The family of a 35-year-old woman, who delivered a stillborn baby at the Georgetown Public Hospital (GPH) on Wednesday afternoon, blames negligence by medical personnel and is calling for a thorough investigation to be launched.
Sumarie Balwant, called “Shalinie,” 35, of Lot 640 Good Hope, East Coast Demerara, is currently hospitalised at the GPH. Up to late yesterday, she was in a stable condition and was showing some signs of improvement.
Stabroek News understands that Balwant was pregnant with her second child. She had delivered the first via Caesarean section (C-section).
On Monday when she visited the GPH clinic, which she had been attending throughout her entire pregnancy, Balwant was told that she was ready for delivery and should return the following day to be admitted, which she did. However, according to her relatives although Balwant’s water broke and she indicated that she was experiencing terrible labour pain, she was told by nurses that she was not ready, even after they had conducted an examination, leaving family with the belief that this was what caused the baby to die.
Minister of Public Health Dr George Norton, in an invited comment, expressed his condolences to the family of the child. He described the case as a very unfortunate one and went on to explain that the baby died as a result of an abnormal condition during pregnancy called velamentous cord insertion. Normally, the umbilical cord is inserted in the middle of the placenta as it develops but in this condition the cord is inserted on the membranes rather than on the placental mass. It leaves vessels unprotected, which can rupture at any time during pregnancy causing foetal blood loss and death. According to scholarly sources, although spontaneous rupture has been reported before labour and with or without intact membranes, it occurs most often when the amniotic sac is deliberately ruptured to force the onset of labour.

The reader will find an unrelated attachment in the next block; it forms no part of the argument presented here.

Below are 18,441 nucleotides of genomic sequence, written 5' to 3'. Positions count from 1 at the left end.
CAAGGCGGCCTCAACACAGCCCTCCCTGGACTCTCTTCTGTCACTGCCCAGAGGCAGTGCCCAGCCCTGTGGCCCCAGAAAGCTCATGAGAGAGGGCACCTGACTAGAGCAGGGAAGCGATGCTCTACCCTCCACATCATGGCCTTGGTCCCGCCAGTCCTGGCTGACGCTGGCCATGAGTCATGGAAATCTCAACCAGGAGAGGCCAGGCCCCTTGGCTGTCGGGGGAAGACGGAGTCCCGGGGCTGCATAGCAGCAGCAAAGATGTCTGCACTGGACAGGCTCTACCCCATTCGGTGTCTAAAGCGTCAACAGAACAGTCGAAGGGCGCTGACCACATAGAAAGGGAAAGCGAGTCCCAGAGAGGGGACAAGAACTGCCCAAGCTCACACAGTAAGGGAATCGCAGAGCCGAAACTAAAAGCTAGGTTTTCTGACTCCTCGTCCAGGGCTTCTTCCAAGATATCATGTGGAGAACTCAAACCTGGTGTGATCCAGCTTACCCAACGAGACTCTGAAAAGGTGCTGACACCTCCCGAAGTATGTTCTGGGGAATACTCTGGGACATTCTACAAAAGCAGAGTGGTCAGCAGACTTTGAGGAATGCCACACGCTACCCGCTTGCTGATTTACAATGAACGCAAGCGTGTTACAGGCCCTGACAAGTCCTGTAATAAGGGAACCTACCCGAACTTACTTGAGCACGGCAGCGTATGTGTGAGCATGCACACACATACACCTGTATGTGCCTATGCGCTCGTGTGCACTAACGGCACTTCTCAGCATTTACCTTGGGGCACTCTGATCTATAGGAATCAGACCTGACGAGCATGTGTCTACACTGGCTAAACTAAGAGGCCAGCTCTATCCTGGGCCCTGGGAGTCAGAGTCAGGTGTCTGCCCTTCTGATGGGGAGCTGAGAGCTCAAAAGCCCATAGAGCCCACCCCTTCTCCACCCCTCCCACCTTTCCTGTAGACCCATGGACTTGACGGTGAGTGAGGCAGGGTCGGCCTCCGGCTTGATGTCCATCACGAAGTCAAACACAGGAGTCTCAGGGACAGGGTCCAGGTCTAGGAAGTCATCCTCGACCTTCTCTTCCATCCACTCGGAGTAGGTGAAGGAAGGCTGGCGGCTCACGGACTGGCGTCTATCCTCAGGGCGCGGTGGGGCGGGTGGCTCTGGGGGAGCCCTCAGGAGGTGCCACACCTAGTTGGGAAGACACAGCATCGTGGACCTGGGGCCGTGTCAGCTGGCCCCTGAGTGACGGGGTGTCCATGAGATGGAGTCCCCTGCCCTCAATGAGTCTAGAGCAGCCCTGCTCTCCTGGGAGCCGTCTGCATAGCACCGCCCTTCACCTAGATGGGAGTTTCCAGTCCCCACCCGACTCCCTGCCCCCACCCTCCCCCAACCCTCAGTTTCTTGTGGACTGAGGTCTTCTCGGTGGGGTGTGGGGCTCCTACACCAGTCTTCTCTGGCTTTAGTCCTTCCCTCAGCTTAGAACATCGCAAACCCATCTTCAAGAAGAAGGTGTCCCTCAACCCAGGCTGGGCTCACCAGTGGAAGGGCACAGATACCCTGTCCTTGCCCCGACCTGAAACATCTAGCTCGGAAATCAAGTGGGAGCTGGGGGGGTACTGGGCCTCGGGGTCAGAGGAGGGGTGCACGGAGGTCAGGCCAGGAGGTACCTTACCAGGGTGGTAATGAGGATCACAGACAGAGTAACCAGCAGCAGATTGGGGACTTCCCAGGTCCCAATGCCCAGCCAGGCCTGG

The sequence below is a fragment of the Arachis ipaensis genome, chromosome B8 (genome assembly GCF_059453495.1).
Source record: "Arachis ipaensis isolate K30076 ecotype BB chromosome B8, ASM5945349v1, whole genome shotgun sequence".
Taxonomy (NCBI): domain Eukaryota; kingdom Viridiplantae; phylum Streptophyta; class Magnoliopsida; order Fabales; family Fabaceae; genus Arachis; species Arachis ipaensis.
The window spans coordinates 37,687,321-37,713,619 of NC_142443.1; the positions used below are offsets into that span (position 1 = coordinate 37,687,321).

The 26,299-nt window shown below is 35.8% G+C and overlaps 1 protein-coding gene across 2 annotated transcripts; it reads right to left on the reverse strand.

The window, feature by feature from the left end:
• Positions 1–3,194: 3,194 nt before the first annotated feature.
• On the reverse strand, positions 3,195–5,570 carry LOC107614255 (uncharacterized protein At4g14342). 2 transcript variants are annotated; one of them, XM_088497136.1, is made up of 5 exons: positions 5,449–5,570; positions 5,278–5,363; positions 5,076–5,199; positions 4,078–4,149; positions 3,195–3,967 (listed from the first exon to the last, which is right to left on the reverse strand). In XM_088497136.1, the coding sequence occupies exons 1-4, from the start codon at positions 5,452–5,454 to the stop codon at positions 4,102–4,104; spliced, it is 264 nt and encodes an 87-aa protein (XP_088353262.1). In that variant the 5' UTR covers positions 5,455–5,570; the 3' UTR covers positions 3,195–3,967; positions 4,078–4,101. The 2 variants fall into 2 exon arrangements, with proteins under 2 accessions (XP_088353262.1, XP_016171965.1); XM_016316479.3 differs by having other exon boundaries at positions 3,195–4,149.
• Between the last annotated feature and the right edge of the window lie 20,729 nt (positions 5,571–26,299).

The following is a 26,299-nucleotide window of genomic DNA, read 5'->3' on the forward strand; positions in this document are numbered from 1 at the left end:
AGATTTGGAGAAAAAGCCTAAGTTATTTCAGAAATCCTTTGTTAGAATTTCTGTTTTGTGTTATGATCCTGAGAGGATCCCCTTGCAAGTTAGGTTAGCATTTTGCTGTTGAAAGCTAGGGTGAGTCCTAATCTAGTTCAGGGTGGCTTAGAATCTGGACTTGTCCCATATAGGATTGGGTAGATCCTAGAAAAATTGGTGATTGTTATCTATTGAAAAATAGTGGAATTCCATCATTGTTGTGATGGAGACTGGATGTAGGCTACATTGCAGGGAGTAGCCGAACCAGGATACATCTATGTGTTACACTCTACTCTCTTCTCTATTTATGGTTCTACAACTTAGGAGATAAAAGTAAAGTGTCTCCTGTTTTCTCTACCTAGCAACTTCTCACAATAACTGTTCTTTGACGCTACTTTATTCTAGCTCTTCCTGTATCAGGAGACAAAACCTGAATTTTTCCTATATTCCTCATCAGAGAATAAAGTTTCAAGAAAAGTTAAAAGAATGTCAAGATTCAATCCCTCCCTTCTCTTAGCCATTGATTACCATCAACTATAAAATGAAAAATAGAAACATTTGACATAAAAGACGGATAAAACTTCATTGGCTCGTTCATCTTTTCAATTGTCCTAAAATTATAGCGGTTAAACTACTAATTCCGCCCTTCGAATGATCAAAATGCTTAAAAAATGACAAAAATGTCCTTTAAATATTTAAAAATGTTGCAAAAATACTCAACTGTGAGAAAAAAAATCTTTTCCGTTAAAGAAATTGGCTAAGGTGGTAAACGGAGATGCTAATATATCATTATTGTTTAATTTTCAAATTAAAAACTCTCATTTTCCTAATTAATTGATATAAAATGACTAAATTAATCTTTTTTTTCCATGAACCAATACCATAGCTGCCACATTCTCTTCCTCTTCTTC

Norton claimed that if diagnosed early, there would have been a need for a C-section as early as 35 weeks.
Diagnosis is done during ultrasounds and the problem can be seen as early as the first trimester.
Speaking to this newspaper, Balwant’s mother, Yungal Kumarie, said she took her daughter to the GPH early on Tuesday morning. She said Balwant was experiencing pain that did not cease.
The woman said although Balwant was examined and her “water bag” burst on Wednesday and she told the nurses she was feeling like she was about to deliver, they continuously doubted her.
The family learnt of the horrific incident after a neighbour, who has a close associate at the hospital called to enquire about Balwant’s condition, and was told that the baby had died in her.
Kumarie said she and other relatives then rushed to the hospital, where they saw Balwant lying in the theatre.
At this point, the relatives also learnt that Balwant was stopped from contacting her relatives after the doctors could not find the heartbeat of the baby while preparing her for delivery on Tuesday.
“She said she did coming to us to tell we, but one of the nurses yelled at her for her not to tell us what happen,” Balwant’s sister, Tanuja Rampersaud, said. “They stopped her and told her to go and lay down back on the bed,” Rampersaud added. “We want to know who is responsible for all this because no one is taking the blame.”
Relatives vented about the increase of such situations at the hospital. “Is every time you got to hear somebody died or some baby died during delivery or after because of their negligence and nobody don’t take the blame,” one relative said.
When told of the complaints by Balwant’s relatives about the nurse’s behavior, Norton said, “I am not happy with the kind of treatment patients receive from nurses and I think from the frequency with which I hear these comments alone, there is a need for a lot more work in the area.” He added, “Nurses are mothers also and too often I hear about the mistreatment of patients, especially mothers.”